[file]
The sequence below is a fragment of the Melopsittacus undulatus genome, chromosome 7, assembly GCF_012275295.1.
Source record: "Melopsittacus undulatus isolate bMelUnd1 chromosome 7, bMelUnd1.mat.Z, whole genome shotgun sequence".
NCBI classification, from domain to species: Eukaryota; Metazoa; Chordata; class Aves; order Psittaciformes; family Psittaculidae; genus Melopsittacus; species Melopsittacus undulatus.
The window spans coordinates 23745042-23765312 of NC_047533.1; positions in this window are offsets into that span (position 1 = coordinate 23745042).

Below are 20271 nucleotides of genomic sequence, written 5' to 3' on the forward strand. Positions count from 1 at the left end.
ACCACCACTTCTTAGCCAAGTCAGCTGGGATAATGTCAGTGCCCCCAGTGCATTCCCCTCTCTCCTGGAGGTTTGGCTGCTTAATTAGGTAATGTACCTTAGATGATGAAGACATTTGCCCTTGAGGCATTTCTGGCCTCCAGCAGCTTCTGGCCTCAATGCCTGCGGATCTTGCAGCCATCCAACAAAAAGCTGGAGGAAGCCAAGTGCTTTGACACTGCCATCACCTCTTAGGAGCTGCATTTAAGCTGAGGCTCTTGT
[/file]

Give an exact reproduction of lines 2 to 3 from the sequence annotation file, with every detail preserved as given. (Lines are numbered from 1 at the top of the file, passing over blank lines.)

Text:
Source record: "Melopsittacus undulatus isolate bMelUnd1 chromosome 7, bMelUnd1.mat.Z, whole genome shotgun sequence".
NCBI classification, from domain to species: Eukaryota; Metazoa; Chordata; class Aves; order Psittaciformes; family Psittaculidae; genus Melopsittacus; species Melopsittacus undulatus.